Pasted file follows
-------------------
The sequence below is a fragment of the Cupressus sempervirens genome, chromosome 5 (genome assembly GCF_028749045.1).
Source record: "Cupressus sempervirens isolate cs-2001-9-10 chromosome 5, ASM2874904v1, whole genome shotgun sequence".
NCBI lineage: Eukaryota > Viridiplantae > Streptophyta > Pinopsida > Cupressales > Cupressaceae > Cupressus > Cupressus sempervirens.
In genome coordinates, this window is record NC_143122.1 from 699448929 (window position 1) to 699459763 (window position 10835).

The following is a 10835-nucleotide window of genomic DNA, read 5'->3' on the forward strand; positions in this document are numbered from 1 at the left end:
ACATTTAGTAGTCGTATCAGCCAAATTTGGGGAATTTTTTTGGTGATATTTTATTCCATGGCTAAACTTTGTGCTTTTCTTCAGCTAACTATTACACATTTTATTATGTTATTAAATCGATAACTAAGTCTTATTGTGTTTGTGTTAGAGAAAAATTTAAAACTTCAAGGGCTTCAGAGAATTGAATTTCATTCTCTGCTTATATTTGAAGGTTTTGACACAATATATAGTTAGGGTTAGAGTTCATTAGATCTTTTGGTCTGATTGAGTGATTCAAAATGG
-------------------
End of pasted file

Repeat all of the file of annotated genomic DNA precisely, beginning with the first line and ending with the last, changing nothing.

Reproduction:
The sequence below is a fragment of the Cupressus sempervirens genome, chromosome 5 (genome assembly GCF_028749045.1).
Source record: "Cupressus sempervirens isolate cs-2001-9-10 chromosome 5, ASM2874904v1, whole genome shotgun sequence".
NCBI lineage: Eukaryota > Viridiplantae > Streptophyta > Pinopsida > Cupressales > Cupressaceae > Cupressus > Cupressus sempervirens.
In genome coordinates, this window is record NC_143122.1 from 699448929 (window position 1) to 699459763 (window position 10835).

The following is a 10835-nucleotide window of genomic DNA, read 5'->3' on the forward strand; positions in this document are numbered from 1 at the left end:
ACATTTAGTAGTCGTATCAGCCAAATTTGGGGAATTTTTTTGGTGATATTTTATTCCATGGCTAAACTTTGTGCTTTTCTTCAGCTAACTATTACACATTTTATTATGTTATTAAATCGATAACTAAGTCTTATTGTGTTTGTGTTAGAGAAAAATTTAAAACTTCAAGGGCTTCAGAGAATTGAATTTCATTCTCTGCTTATATTTGAAGGTTTTGACACAATATATAGTTAGGGTTAGAGTTCATTAGATCTTTTGGTCTGATTGAGTGATTCAAAATGG